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PHILADELPHIM i

TMPENSIS THOMAS ET WILLIAM BRADFORD, JOHN CONRAD)
ET CO. PATRICK BYRNE, JOHN MiCULLOCH, H. ET P.
RICE, J. ET J. CRUCKSHANKS, SAMUEL F. BRADFORD,
MATHEW CAREY, W. W. WOODWARD, BENJAMIN JOHN-
SON, THOMAS DOBSON, WILLIAM FRY, JAS. THACKARA,
ET HENRY SWEIT2ER.

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PREFACE.

THE approbation with which the world has received my little Latin collection of select stories from the Old Testament, has determined me to present it with a second collection from profane authors, together with some of their moral precepts. My design has been, in both, to put into the hands of children, and others that begin to learn the Latin tongue, some little pieces, that might be easy to understand, and at the same time might .improve their morals. No doubt can be made but that the Holy Scriptures afford us those advantages, which is the reason probably, that has induced so many masters, both in a public and private character, to make their scholars read that collection.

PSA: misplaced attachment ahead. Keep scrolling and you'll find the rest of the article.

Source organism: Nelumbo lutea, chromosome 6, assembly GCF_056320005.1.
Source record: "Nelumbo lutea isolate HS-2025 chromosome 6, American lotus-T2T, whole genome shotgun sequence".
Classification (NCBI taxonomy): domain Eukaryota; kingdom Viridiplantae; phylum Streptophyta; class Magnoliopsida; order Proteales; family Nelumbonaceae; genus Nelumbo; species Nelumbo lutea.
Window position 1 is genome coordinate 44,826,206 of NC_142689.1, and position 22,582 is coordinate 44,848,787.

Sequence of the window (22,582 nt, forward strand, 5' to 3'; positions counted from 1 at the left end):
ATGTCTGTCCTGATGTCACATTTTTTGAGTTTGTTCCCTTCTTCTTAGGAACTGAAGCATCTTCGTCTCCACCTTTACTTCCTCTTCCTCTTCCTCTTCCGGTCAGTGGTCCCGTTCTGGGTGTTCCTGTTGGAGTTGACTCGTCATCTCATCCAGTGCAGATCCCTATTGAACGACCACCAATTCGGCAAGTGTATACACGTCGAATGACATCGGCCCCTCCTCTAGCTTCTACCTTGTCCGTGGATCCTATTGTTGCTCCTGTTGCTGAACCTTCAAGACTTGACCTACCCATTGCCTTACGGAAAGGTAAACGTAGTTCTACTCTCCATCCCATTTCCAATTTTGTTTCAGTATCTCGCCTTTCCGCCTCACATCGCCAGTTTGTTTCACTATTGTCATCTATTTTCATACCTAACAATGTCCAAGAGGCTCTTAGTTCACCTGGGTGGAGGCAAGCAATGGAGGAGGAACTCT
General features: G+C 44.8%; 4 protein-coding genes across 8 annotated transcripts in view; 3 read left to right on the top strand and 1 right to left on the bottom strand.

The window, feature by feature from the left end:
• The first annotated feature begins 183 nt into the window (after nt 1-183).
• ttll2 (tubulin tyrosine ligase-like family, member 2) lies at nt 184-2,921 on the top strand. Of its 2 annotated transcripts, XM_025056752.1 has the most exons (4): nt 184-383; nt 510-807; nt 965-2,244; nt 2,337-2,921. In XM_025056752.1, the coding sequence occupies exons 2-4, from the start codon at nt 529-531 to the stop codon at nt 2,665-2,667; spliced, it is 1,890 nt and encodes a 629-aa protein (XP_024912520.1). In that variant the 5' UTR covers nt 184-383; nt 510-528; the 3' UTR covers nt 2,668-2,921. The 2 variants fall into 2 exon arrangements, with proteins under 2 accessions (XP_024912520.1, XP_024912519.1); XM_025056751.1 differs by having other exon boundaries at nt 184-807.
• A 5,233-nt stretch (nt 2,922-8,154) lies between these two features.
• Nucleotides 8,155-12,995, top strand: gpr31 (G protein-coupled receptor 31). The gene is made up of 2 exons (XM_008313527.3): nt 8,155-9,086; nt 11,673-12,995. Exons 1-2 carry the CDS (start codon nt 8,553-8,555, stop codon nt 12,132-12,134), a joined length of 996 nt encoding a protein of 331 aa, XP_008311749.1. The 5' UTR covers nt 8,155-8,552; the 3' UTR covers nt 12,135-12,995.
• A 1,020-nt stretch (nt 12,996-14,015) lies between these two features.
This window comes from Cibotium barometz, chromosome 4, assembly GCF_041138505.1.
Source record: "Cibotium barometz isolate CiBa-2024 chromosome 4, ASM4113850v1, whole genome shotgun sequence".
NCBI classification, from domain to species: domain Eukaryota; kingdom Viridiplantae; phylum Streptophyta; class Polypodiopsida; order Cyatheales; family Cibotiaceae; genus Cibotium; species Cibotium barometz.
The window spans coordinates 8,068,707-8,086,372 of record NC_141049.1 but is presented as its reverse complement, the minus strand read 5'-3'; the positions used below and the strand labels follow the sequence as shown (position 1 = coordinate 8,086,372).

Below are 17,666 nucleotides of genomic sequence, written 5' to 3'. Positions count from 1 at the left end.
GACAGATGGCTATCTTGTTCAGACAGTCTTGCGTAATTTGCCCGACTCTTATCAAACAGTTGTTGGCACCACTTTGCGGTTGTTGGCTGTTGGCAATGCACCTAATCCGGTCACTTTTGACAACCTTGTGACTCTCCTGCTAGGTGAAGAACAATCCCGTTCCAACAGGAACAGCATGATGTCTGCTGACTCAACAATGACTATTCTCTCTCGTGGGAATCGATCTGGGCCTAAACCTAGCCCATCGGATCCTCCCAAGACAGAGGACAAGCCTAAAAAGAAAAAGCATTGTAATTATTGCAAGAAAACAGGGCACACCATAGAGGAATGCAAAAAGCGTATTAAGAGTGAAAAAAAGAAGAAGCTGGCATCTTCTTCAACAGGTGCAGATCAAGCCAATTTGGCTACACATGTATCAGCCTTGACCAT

That this might, as far as possible, merit the, same esteem, I thought it incumbent on me not to lose sight of those two objects, clearness of thought and expression, and usefulness of matter. With respect to the former, I have been obliged, and especially in the first part, to retrench from the stories and maxims I borrowed the thoughts which were subtile or obscure; to change sometimes expressions which were refined, and too far fetched for children, into others that were more simple; to shorten phrases which were too long: and lastly, paying greater regard to plainness and facility than sound, to place the words in a more natural order; that manner of ranging them, which is so great a beauty to the Latin tongue, being a burden to all who first begin to translate the authors who have written in it. For this reason the reader will find all the words almost of the first chapters of this book placed according to their natural and common construction. When we teach children language, it is sufficient at first to teach them rules, and make them, know words. The time will follow, when they- must attend to elegance. It is not till after the foundations of an edifice have been well laid, that we employ our thoughts about the decorations of the apartments.

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